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  #16 (permalink)  
Old Wed Jan 28, 2009, 08:42pm
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Quote:
Originally Posted by LeeBallanfant View Post
1. In most instances would you not violate (crossing the boundary) before committing the Tech?

2. Is there still a provision for an offensive violation for your arm crossing the boundary while making throw in?
1) In NO instances would you call a violation first before calling a "T" for touching the ball while it's being held out-of-bounds by the thrower. There is one penalty only for the act described.

2) There NEVER was a provision for an offensive violation for the thrower's arm crossing a boundary line during a throw-in. EVER!
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  #17 (permalink)  
Old Wed Jan 28, 2009, 08:46pm
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Quote:
Originally Posted by BillyMac View Post
NFHS 10-1-5-B: Team Technical: Delay the game by preventing the ball from being made promptly live or from being put in play. See 7-5-1 and 8-1-2 for the resumption-of-play procedure to use after a time-out or the intermission between quarters. The procedure is used prior to charging a technical foul in these specific situations.

NFHS 10-3-5-A: Player Technical: Delay the game by acts such as: Preventing the ball from being made live promptly or from being put in play.

Nevadaref: If a player delays the game by "preventing the ball from being made promptly live or from being put in play", how do you differentiate a team technical from a player technical? The wording seems very similar in both rules, almost exactly the same? I'm confused, as usual.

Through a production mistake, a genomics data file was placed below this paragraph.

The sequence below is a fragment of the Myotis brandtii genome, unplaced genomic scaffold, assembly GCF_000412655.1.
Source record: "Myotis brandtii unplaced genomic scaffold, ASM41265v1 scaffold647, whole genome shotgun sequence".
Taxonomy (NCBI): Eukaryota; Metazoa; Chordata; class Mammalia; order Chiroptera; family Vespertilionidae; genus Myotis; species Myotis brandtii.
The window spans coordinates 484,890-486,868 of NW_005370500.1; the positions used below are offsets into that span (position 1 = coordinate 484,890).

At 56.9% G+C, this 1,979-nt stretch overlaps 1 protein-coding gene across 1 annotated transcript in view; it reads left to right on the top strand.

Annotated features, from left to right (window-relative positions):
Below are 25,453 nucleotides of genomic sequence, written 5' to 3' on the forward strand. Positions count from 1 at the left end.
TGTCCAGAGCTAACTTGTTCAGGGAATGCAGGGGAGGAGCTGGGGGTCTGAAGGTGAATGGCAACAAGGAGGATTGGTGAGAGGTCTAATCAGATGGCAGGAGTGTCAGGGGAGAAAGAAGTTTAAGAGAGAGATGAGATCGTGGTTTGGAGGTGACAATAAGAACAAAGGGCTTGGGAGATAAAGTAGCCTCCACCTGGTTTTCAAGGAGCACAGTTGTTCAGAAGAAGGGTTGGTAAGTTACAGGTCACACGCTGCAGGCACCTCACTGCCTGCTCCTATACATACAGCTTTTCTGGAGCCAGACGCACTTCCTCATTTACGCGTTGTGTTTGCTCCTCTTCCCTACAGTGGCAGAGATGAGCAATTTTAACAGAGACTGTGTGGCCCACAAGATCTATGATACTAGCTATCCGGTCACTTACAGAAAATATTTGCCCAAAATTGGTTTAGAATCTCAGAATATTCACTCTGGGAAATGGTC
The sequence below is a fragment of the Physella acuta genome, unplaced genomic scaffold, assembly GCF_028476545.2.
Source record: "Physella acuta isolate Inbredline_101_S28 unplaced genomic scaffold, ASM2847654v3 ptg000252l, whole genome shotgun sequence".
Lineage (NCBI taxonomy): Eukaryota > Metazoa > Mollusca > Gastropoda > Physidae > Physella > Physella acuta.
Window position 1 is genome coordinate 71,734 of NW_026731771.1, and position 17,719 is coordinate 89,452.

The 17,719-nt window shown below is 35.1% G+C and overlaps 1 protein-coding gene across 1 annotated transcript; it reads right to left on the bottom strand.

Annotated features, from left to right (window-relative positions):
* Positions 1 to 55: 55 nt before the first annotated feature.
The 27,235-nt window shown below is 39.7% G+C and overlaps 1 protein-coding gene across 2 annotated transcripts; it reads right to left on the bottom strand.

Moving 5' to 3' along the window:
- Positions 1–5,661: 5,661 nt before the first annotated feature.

What are the four warnings? What are the Team T's in 10-1-5c, d, e, f?

See any correlation?
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  #18 (permalink)  
Old Wed Jan 28, 2009, 08:54pm
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Quote:
Originally Posted by Jurassic Referee View Post
1) In NO instances would you call a violation first before calling a "T" for touching the ball while it's being held out-of-bounds by the thrower. There is one penalty only for the act described.

2) There NEVER was a provision for an offensive violation for the thrower's arm crossing a boundary line during a throw-in. EVER!
For item #2 above, since no violation, what happens when thrower-in while faking a throw-in has his arm cross boundary and touches the hands or body of the defensive person who has a legal position (nothing crossing boundary).
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  #19 (permalink)  
Old Wed Jan 28, 2009, 08:56pm
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Nice Try, But, As Usual, I'm Still Confused ???

Quote:
Originally Posted by bob jenkins View Post
What are the four warnings? What are the Team T's in 10-1-5c, d, e, f ? See any correlation?
Four delay warnings are for:
1) Free throw huddle.
2) Defender crossing plane of boundary line during a throwin.